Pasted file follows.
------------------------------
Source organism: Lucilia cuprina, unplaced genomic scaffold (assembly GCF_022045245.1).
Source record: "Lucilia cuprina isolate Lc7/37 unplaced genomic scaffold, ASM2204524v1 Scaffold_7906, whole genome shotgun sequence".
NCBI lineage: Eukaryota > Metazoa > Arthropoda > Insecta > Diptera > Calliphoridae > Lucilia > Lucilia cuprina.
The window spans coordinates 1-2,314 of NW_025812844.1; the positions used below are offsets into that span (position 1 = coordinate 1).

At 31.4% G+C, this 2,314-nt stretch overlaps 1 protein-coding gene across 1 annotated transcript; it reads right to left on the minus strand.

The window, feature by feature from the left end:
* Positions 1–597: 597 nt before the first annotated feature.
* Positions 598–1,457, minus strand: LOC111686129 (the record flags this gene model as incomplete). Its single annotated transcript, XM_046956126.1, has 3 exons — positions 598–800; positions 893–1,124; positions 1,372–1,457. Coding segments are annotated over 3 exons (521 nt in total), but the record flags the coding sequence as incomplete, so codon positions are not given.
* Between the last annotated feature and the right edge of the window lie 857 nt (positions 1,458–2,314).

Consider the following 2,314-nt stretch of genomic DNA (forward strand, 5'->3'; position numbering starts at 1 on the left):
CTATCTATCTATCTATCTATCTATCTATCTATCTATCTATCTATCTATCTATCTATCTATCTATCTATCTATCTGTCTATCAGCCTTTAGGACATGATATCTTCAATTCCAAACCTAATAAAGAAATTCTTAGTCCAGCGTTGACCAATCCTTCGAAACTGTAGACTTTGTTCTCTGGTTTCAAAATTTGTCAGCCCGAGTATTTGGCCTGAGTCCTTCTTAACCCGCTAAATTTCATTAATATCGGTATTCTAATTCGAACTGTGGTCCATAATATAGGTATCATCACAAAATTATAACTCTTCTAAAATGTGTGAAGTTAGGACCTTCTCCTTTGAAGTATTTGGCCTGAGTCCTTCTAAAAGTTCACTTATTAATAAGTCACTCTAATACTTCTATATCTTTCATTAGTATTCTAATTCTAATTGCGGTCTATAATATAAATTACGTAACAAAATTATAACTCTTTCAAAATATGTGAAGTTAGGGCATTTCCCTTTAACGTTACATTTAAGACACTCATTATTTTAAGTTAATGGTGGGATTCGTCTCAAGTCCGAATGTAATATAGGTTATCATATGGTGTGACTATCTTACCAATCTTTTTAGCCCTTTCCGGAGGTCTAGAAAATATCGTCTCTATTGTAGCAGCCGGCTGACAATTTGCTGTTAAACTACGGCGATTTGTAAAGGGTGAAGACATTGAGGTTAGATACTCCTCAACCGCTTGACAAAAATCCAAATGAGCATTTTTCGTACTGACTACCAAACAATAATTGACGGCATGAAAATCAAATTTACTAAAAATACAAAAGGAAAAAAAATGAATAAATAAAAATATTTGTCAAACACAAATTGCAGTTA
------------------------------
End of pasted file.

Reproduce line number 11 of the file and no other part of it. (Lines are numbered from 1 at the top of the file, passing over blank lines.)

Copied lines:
CTATCTATCTATCTATCTATCTATCTATCTATCTATCTATCTATCTATCTATCTATCTATCTATCTATCTATCTGTCTATCAGCCTTTAGGACATGATATCTTCAATTCCAAACCTAATAAAGAAATTCTTAGTCCAGCGTTGACCAATCCTTCGAAACTGTAGACTTTGTTCTCTGGTTTCAAAATTTGTCAGCCCGAGTATTTGGCCTGAGTCCTTCTTAACCCGCTAAATTTCATTAATATCGGTATTCTAATTCGAACTGTGGTCCATAATATAGGTATCATCACAAAATTATAACTCTTCTAAAATGTGTGAAGTTAGGACCTTCTCCTTTGAAGTATTTGGCCTGAGTCCTTCTAAAAGTTCACTTATTAATAAGTCACTCTAATACTTCTATATCTTTCATTAGTATTCTAATTCTAATTGCGGTCTATAATATAAATTACGTAACAAAATTATAACTCTTTCAAAATATGTGAAGTTAGGGCATTTCCCTTTAACGTTACATTTAAGACACTCATTATTTTAAGTTAATGGTGGGATTCGTCTCAAGTCCGAATGTAATATAGGTTATCATATGGTGTGACTATCTTACCAATCTTTTTAGCCCTTTCCGGAGGTCTAGAAAATATCGTCTCTATTGTAGCAGCCGGCTGACAATTTGCTGTTAAACTACGGCGATTTGTAAAGGGTGAAGACATTGAGGTTAGATACTCCTCAACCGCTTGACAAAAATCCAAATGAGCATTTTTCGTACTGACTACCAAACAATAATTGACGGCATGAAAATCAAATTTACTAAAAATACAAAAGGAAAAAAAATGAATAAATAAAAATATTTGTCAAACACAAATTGCAGTTA